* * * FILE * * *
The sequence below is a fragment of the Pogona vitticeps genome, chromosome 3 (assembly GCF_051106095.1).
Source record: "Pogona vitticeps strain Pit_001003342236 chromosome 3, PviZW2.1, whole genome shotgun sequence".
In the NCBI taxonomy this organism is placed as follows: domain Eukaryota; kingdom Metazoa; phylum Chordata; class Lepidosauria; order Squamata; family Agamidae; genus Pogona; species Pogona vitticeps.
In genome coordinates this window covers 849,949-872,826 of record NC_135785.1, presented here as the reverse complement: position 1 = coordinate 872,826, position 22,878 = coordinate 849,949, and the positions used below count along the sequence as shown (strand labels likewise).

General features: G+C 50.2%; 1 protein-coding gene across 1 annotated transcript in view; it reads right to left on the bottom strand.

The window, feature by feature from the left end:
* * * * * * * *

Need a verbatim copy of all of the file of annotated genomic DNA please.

The sequence below is a fragment of the Pogona vitticeps genome, chromosome 3 (assembly GCF_051106095.1).
Source record: "Pogona vitticeps strain Pit_001003342236 chromosome 3, PviZW2.1, whole genome shotgun sequence".
In the NCBI taxonomy this organism is placed as follows: domain Eukaryota; kingdom Metazoa; phylum Chordata; class Lepidosauria; order Squamata; family Agamidae; genus Pogona; species Pogona vitticeps.
In genome coordinates this window covers 849,949-872,826 of record NC_135785.1, presented here as the reverse complement: position 1 = coordinate 872,826, position 22,878 = coordinate 849,949, and the positions used below count along the sequence as shown (strand labels likewise).

General features: G+C 50.2%; 1 protein-coding gene across 1 annotated transcript in view; it reads right to left on the bottom strand.

The window, feature by feature from the left end: